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Eating Mindfully

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This evening on the radio I heard an interview with chef Dan Barber.  He was introduced by the host as a chef who could create something with a few common ingredients and make it  taste like nothing ever tasted.  The secret was not the ingredients by themselves, but how they worked in combination.  That made me think of cheese in America, and especially on pizza.

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 Well over a year ago I was at a restaurant with my sister and her family.  I ordered a corned beef and Swiss sandwich.  When it came I looked at the cheese and noticed it had an orange hue.  It neither looked nor tasted like Swiss cheese.  I sent it back.  Back it came again, exactly the same, with the statement that it sure was Swiss cheese.  I ate it.  I have eaten worse.  Going out the door the restaurant owner asked me how things had been.  I told him that it was not Swiss cheese that was on my sandwich.  He assured me it was, in fact it was “American Swiss cheese.” Then I got it.  “American Cheese”  means a processed cheese, which means various cheeses melted together and reconstituted, with emulsifying salts, with flavoring added.  What is has to do with Switzerland is nothing.  What it has to do with real cheese is even less.

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More recently on two separate visits I ordered a hamburger at a friendly bar near where I work and both times it came with cheese.  I had specifically not asked for cheese.  Cheese was offered as an option.  Apparently no one in that bar ever ordered a plain hamburger.  With cheese was the default option.  To make things worse the cheese on it was a skinny slice of American cheese.  Honestly, I don’t think it added a whit of flavor to the burger.  It made me wonder why everyone ordered it.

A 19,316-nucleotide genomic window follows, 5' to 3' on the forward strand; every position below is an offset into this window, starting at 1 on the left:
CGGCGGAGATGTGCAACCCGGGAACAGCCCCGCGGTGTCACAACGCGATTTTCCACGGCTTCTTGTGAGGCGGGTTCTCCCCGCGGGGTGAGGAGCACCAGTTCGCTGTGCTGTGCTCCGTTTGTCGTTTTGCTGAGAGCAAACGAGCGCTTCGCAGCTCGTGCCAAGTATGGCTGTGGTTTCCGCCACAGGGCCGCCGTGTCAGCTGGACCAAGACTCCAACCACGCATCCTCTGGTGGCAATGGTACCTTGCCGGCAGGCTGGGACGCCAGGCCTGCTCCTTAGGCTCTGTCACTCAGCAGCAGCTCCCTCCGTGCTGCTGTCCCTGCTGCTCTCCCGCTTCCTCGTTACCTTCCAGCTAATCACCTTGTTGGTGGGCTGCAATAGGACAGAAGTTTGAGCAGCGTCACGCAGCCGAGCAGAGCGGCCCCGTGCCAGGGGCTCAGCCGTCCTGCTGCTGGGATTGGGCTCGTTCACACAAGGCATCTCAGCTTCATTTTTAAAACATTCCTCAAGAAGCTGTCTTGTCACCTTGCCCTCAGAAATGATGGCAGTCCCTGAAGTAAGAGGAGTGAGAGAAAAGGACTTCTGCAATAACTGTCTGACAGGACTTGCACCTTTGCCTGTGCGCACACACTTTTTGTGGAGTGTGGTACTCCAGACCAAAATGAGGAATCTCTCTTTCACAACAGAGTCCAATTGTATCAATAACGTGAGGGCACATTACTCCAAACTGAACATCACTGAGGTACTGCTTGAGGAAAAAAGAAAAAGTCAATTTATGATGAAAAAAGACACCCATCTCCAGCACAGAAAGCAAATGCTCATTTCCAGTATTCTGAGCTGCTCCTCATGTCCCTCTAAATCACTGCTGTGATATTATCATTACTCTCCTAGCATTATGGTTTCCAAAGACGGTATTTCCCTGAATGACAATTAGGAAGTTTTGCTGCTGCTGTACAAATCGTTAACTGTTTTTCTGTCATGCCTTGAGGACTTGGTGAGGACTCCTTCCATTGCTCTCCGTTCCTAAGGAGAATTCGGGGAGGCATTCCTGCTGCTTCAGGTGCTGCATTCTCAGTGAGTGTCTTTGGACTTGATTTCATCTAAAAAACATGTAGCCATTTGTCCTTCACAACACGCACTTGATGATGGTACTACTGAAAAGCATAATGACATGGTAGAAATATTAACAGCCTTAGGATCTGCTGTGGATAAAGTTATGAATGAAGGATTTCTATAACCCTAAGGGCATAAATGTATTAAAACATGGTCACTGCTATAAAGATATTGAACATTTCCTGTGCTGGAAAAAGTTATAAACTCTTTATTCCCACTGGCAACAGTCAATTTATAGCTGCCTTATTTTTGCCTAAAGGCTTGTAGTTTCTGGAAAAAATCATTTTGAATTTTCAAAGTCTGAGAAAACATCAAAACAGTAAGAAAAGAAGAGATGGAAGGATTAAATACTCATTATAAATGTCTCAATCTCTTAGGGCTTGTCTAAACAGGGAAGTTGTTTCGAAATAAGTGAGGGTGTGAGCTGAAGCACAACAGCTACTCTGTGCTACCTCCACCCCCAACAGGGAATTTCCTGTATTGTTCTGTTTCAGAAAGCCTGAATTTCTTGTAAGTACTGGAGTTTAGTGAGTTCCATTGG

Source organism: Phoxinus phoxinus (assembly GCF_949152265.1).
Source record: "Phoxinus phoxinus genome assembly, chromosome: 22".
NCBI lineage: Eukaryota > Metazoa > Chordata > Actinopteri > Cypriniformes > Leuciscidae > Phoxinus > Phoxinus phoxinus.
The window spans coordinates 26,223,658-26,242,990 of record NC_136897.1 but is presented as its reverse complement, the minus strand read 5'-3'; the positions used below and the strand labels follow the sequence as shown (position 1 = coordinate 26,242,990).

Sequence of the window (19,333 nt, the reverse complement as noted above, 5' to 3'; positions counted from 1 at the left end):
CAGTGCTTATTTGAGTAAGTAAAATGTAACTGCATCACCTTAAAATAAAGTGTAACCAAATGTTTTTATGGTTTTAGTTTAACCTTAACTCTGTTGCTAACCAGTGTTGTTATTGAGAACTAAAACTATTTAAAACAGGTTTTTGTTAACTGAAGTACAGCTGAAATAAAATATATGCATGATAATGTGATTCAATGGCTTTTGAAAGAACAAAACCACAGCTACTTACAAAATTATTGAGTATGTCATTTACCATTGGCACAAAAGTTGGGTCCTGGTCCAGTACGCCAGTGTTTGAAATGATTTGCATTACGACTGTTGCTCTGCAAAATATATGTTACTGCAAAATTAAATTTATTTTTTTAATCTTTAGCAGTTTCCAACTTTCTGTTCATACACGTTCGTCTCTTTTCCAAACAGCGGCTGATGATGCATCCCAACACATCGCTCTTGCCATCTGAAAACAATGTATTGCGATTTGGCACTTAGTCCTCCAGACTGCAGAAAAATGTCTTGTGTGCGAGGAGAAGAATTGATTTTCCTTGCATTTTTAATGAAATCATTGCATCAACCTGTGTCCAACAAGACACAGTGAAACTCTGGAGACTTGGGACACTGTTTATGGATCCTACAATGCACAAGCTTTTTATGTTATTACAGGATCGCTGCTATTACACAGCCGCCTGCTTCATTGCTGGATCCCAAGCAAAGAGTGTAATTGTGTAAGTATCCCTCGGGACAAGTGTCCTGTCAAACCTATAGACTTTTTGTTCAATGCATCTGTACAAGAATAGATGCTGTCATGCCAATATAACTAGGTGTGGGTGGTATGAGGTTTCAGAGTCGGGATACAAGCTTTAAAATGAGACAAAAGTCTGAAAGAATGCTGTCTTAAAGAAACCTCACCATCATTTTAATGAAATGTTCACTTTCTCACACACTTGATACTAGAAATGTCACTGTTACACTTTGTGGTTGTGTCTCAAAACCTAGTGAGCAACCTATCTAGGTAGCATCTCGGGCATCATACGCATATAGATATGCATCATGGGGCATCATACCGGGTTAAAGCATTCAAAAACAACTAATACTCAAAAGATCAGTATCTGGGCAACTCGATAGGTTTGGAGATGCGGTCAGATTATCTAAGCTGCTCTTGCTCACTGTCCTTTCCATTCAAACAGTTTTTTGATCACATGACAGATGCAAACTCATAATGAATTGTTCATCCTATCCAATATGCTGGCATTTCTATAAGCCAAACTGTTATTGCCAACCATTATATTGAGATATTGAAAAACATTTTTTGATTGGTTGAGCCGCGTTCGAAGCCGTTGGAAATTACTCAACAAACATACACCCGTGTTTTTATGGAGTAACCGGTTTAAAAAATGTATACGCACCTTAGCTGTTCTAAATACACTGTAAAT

Walking by a Pizza Schmizza the other day I noticed a lunch special of a slice and pint at a nice price.  I went in and asked which pizza had the least cheese.  The young woman said “They all have the same amount, except if you order double cheese.”  Ack!  Has it come to this?  The combination of flavors, which does depend on amounts, doesn’t matter with cheese on pizza?  In Europe I have had many quatre fromage pizzas.  I found this American  review on line:

The Quatre Fromages pizza at Danielle’s Wood Fired Pizza in Valley Village is topped with grated mozzarella, ricotta, blue cheese, and goat cheese. It’s a cheese lover’s fantasy, and a well-balanced pie—no single cheese manages to steal the spotlight.

Here is a European version:

100g grated Gruyere

75g roquefort

90g of goats cheese (or 1/2 log)

1 ball of mozzarella cheese or 1 package pizza “Entremont”

The American review  used the phrase “well balanced.”  The European recipe makes sure to note that not all are to be of equal size.  Both are a long way from Pizza Schmizza, which I am sure is no more to blame than any other pizza maker in America.

I do not blame either the pizza or the  people who buy it.  I blame mass advertizing that creates an artificial need.  Or maybe it is the Steve Miller Band we need to blame.  Hey, somebody give me a cheeeeeeeeese burger!

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One response to “Eating Mindfully”

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